Concern about the questionable timing of executive stock options spread across the US technology sector on Monday as two more companies revealed that they had been approached by authorities investigating option-award practices.
Federal prosecutors and the Securities and Exchange Commission were already looking into several cases in which executives were awarded options just ahead of sharp rises in their company share prices.
The probes focus on whether the timing was purely coincidental.
The activity being investigated took place between the mid-1990s and 2002.
On Monday, Openwave, a maker of wireless software said it had received a letter from the SEC requesting documents related to the company’s stock option grants and practices.
Juniper Networks, a network solutions provider, said it had received a request for information from the office of the US attorney for the Eastern District of New York.
Companies already under investigation by the SEC include RSA Securities, which specialises in online identity protection, and American Tower Corp, an operator and developer of broadcast and wireless communications sites.
Merrill Lynch on Monday said its own study showed that six of the 16 companies in the main US semiconductor index had “consistently generated excess returns” after the award of options grants.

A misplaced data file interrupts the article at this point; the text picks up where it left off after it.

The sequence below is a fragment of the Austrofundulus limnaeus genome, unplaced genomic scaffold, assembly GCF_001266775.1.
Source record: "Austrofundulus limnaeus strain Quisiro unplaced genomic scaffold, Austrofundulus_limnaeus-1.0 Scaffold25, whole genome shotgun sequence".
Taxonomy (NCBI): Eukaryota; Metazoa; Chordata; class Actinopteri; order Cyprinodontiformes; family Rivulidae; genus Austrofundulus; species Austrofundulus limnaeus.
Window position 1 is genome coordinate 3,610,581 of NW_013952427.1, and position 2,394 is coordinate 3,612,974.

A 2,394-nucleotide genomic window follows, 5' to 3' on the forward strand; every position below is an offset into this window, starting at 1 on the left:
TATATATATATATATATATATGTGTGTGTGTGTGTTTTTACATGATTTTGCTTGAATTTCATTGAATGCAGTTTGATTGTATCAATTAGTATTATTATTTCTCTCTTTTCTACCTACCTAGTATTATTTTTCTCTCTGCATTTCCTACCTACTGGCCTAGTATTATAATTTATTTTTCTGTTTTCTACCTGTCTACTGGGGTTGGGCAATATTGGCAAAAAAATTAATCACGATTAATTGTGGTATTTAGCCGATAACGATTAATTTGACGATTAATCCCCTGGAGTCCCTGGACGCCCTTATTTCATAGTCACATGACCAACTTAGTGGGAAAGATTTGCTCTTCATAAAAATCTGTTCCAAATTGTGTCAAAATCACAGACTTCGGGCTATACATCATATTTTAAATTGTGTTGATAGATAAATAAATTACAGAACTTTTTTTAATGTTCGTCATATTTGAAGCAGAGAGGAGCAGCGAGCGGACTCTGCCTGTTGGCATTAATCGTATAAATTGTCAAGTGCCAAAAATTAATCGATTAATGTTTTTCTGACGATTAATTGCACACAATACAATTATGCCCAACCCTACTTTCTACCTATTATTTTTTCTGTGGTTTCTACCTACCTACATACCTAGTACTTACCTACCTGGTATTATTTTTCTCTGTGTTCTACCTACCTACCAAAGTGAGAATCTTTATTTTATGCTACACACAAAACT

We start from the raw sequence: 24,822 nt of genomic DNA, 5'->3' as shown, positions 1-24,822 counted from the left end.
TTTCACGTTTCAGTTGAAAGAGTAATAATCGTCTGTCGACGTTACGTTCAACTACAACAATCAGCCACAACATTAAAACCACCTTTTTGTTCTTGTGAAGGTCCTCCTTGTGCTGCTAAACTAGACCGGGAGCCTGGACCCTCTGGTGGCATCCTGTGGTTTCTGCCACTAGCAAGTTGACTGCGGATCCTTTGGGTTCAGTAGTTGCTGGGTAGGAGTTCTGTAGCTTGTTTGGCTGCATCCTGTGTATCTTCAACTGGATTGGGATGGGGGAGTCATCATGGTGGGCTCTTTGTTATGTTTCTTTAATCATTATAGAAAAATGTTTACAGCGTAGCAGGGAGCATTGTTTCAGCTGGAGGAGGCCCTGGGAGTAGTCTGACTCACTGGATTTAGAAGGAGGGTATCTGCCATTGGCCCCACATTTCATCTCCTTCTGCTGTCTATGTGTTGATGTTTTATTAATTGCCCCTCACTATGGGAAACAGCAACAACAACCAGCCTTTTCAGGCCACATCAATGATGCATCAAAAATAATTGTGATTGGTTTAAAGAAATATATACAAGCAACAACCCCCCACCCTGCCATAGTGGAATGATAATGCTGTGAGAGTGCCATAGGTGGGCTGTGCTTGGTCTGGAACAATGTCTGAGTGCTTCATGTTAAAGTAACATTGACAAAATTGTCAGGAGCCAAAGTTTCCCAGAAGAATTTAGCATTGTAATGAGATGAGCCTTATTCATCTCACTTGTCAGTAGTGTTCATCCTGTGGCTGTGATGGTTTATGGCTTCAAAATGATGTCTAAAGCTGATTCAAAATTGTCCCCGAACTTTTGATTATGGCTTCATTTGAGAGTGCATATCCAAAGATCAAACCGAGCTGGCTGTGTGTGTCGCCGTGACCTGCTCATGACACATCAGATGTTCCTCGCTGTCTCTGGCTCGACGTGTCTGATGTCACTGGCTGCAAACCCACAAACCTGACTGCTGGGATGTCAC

Joe Osha, the bank’s technology analyst, said he had studied the Philadelphia Semiconductor Index to see whether stock price performance after options were priced diverged from performance over time.
He found that stocks had “consistently generated excess returns” in the 20 days after the granting of options at six companies.
“It is difficult to avoid concluding that the timing of options pricing for the period we studied has been very advantageous for executives that received options,” Mr Osha wrote.
Meanwhile, a separate report by the Center for Financial Reporting and Analysispublished last week named 17 companies whose stock options grants had raised suspicions.
The first revelations over stock options pricing stem from a University of Iowa study commissioned and reported by the Wall Street Journal.
Jay Ritter, a professor of finance at the University of Florida, said: “This is yet another situation where the SEC was asleep at the switch.”